Taiwan Tati Cultural and Educational Foundation

  • Increase font size
  • Default font size
  • Decrease font size
Home Editorials of Interest Taipei Times Time for a Taiwan embassy

Time for a Taiwan embassy

E-mail Print PDF

Until this week, Taiwan’s de facto embassy in the US had a rather ungainly, euphemistic and antiquated title: Coordination Council for North American Affairs Headquarters for Taipei Economic and Cultural Representative Office in the US, or CCNAA.

On Saturday last week, the Ministry of Foreign Affairs announced that the title would be changed to the Taiwan Council for US Affairs.

The government touted this as a major development and President Tsai Ing-wen’s (蔡英文) Facebook page carried a photograph of a beaming Tsai with the phrase “the first time the words ‘Taiwan’ and ‘America’ have appeared together in the name of the representative office.”

The CCNAA was set up as Taiwan’s counterpart to the US’ American Institute in Taiwan (AIT) after the US’ Taiwan Relations Act was passed in 1979. Its original function was to serve as the de facto embassy in the US, but it could not be called an embassy in deference to Beijing’s objections to the existence of two “Chinese” embassies after Washington shifted diplomatic recognition from the Republic of China (ROC) to the People’s Republic of China.

The CCNAA was subsequently superseded in the US by the Taipei Economic and Cultural Representative Office (TECRO) — and individual Taipei Economic and Cultural Offices (TECO) in 12 cities — in terms of consular activity, following a 1994 policy review by then-US president Bill Clinton’s administration. In 2012, it was transferred from the Executive Yuan’s jurisdiction to the ministry’s.

So Tsai and the government appear to be celebrating the name change of a demoted, functionally emasculated “white glove” institution with a title that has always been a deliberate obfuscation of its openly acknowledged purpose.

Nonetheless, the change is significant. Not only does it rectify a historical anomaly, it comes at the conclusion of a series of attempts, on the part of both the US and Taiwan, to make the name more adequately reflect reality. Its significance lies not in the name itself, but in a shift in relations with Washington that, if allowed to continue on this trajectory, can only mean good news for Taiwanese sovereignty.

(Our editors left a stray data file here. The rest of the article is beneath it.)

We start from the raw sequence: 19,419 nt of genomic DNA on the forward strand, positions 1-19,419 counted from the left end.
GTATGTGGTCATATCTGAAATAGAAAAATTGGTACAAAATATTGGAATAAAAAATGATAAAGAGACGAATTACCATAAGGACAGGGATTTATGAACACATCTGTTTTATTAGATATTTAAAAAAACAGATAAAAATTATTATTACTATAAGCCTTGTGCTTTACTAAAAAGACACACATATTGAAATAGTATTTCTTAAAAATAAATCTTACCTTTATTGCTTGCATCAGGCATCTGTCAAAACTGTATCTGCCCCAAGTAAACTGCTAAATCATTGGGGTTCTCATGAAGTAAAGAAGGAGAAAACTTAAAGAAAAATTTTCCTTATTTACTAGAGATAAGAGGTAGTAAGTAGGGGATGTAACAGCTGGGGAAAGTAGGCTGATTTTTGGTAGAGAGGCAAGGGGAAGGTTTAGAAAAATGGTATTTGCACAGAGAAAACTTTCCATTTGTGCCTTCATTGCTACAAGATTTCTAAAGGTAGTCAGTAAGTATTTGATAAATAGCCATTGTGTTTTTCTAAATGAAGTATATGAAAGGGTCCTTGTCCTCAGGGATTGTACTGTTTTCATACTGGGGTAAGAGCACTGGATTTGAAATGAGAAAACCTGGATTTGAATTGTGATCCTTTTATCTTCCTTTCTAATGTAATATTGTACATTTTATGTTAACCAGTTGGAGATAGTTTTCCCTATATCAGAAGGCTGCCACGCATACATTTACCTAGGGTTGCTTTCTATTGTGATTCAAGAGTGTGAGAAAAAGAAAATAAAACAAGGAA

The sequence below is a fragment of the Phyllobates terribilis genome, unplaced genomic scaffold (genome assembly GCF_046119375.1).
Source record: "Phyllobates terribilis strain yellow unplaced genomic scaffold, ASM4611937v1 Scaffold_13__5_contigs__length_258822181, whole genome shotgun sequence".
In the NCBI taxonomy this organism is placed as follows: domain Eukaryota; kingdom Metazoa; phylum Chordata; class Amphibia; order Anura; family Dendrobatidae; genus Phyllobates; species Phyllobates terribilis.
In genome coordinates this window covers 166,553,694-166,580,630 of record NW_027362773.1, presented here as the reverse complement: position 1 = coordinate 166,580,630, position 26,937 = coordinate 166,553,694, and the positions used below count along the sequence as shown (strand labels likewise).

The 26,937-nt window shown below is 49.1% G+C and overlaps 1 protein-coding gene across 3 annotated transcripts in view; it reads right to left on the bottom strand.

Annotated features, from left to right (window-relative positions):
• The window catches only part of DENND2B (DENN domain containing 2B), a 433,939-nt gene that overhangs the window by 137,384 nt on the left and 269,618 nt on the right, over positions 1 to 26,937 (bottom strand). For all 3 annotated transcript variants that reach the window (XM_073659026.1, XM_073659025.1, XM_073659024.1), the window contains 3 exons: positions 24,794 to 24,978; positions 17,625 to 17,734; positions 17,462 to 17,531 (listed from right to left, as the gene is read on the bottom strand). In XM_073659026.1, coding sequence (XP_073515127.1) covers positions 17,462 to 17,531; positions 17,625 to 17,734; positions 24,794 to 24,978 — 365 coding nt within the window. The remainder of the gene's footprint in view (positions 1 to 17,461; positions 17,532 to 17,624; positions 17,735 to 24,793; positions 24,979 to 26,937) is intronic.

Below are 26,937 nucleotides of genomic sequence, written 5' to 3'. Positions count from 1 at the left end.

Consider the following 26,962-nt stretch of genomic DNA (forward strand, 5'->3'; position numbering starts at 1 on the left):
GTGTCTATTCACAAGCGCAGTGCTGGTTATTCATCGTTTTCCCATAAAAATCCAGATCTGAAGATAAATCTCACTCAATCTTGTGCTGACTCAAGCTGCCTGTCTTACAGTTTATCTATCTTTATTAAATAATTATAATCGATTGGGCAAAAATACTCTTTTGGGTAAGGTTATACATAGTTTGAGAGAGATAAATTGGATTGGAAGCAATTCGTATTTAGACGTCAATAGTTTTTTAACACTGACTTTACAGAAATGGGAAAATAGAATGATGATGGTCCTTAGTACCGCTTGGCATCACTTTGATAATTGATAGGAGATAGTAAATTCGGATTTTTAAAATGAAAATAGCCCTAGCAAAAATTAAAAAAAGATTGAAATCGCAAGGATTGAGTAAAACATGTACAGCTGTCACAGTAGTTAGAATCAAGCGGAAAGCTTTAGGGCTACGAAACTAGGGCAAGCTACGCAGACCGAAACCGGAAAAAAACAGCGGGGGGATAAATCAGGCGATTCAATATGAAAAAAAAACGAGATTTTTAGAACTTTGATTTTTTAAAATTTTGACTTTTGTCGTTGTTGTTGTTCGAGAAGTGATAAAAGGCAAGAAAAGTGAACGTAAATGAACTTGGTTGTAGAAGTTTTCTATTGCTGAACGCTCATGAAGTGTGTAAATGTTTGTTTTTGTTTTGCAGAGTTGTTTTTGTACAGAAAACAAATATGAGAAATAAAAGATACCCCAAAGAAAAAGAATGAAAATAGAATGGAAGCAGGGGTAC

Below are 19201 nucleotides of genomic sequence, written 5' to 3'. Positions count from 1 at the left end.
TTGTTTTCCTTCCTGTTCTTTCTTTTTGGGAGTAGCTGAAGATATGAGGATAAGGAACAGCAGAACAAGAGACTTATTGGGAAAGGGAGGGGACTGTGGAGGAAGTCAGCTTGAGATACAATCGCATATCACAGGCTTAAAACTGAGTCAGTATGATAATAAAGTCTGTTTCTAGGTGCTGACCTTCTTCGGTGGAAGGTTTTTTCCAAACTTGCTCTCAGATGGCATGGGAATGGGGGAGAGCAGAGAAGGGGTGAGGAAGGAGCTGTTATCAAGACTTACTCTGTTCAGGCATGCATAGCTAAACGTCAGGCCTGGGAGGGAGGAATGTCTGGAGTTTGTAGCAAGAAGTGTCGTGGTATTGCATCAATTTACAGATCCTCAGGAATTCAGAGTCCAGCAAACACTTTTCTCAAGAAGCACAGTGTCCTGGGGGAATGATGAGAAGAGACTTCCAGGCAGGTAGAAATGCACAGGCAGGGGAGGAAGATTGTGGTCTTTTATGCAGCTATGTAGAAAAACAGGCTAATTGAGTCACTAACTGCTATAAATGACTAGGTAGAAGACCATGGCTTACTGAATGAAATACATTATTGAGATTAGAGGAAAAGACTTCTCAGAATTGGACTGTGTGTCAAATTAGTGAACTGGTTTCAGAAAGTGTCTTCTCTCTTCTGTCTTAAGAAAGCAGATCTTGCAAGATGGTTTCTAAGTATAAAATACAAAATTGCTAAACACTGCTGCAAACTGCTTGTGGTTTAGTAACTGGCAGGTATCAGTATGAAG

The reason the original title did not include the word Taiwan was the refusal in 1979 by the then-Chinese Nationalist Party (KMT) government to use anything other than the ROC.

Decades later, supporters of Taiwan in the US Congress attempted to change the name CCNAA to the Taiwan Representative Office, but nothing came of it.

Former president Chen Shui-bian (陳水扁) also tried to change the title during his tenure, but it was rebuffed by then-US president George W. Bush’s administration, as it would apparently have given the appearance of unilaterally changing Taiwan’s status.

The likelihood that the administration of former US president Barack Obama, which attempted to be more accommodating toward China, would have allowed such a change was low.

This change has finally been allowed by the current US administration, which has consistently shown itself to be far more supportive of Taiwan than previous ones.

It comes at a time when Japan, under Prime Minister Shinzo Abe, is also willing to show its support for Taiwan, by changing the name of its representative office in Taipei in 2017 from the Association of East Asian Relations, Taiwan to the Taiwan-Japan Relations Association.

While the latest development is significant, it needs to be seen as a small step in a longer process that will hopefully conclude with a full reflection of the reality: We need an embassy.

Source: Taipei Times - Editorials 2019/05/30

Add this page to your favorite Social Bookmarking websites
Reddit! Del.icio.us! Mixx! Google! Live! Facebook! StumbleUpon! Facebook! Twitter!  


Pro-independence activist Su Beng, right, helps Na Su-phok put on a denim jacket that Su gave him in a symbolic gesture of passing on the torch for systemic reform at a media event in Taipei on Friday at which Na announced his decision to run for a legislative seat in his hometown, Taoyuan’s Taoyuan District.
Photo: Chen Chih-chu, Taipei Times

Student activist Na Su-phok (藍士博) evoked the legacy of prior Taiwanese independence advocates as he announced his intention to enter the legislative race next year.

A doctoral student of Taiwanese history at National Chengchi University, Na has built a decade of experience in grassroots activism, with a strong focus on promoting Taiwanese cultural identity through works of history and literature.